Wednesday 2015-02-25

Recently, Rodney Mullen's skate + tech TED talk has been criticized by Kathy Sierra as sexist. Both Mullen and Sierra seem to be arguing the same point, just from different perspectives.

They both started skating back during its first wave of popularity. After skating imploded though, the mix of people changed as some of the people that started arriving on the scene were there precisely because it wasn't popular.

Because skating was on life-support, few (if any) kids in your school skated. No one was organizing competitions. So you read magazines and watched videos to learn tricks. Then you tried to land those tricks until a security guard chased you away, or you negotiated some kind of a truce to allow you to skate.

What kind of kid puts up with being harrassed in school for being a skater, and then after school getting hassled by cops and other authority figures?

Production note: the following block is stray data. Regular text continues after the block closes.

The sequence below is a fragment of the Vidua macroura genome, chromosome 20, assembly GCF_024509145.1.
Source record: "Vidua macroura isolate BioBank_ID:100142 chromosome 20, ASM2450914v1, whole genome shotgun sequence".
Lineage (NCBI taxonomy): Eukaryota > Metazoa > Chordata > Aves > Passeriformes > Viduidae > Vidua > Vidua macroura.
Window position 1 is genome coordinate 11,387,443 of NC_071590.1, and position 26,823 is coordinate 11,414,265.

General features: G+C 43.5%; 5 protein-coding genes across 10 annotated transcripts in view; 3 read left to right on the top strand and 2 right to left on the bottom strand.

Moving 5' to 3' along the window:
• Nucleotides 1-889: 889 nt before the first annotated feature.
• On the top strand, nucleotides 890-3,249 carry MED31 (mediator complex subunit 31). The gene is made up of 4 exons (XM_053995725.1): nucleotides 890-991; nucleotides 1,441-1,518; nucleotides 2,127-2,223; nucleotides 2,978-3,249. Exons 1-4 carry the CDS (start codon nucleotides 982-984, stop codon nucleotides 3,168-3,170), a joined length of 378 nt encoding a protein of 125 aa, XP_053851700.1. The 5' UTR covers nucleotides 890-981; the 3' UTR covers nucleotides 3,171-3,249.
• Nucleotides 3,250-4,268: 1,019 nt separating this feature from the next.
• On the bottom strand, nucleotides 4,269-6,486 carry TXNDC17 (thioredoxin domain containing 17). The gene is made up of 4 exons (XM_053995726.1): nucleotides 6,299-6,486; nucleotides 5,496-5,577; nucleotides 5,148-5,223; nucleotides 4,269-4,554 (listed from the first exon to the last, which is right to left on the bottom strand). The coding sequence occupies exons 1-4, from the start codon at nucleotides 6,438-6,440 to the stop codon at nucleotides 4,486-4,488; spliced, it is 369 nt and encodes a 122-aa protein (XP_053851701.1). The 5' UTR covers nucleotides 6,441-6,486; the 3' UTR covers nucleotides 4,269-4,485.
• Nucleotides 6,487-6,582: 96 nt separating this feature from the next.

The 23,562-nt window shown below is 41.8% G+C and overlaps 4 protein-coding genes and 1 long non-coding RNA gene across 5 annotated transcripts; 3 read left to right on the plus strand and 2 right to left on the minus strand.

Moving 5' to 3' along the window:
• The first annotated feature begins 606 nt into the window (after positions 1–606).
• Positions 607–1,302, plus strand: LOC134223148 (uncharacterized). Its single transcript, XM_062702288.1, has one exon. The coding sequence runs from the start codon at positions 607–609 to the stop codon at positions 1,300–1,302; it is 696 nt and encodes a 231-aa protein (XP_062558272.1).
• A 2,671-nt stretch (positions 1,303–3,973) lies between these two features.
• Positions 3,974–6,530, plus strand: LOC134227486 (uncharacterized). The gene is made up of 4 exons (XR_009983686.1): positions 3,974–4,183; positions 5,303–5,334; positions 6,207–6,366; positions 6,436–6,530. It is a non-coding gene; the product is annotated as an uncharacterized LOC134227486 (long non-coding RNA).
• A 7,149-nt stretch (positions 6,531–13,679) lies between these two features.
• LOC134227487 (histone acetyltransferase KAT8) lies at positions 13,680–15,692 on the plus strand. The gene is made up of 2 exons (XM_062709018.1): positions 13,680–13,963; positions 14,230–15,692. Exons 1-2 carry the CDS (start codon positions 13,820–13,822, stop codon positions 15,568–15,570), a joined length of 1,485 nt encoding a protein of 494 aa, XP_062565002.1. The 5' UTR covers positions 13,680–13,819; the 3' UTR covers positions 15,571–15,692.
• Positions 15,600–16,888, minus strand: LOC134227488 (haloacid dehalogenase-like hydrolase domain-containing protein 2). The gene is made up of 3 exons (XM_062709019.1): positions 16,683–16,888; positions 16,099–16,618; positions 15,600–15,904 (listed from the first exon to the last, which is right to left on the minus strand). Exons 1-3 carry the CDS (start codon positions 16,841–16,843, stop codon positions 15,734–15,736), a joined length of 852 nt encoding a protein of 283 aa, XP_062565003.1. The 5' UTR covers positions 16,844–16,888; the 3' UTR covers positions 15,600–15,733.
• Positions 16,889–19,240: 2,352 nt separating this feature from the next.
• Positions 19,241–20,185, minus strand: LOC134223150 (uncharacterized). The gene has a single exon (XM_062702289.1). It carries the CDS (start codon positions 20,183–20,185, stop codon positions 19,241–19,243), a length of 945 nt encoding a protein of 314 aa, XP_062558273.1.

You could point to the positive side of this, the perseverence. However, that overlooks the negative, that these were kids who had opted or failed out of mainstream society. Kids already besieged and for whom skating looked perfect -- adults as the Enemy, no kids from school, no competitions.

Anti-social kids like these do not make for a well-behaved and welcoming culture. People looking for group approval and more social gatherings just aren't going to have much fun.

That however is one of the great things about both skating and hacking. The "social" side of it can be dialled down to practically zero, and you can get into a state of flow that doesn't depend on anything but you.

It's these individual benefits that Mullen lauds, while Sierra sees the flip side's social costs. Of these two sides, the one that matters most is the one you choose.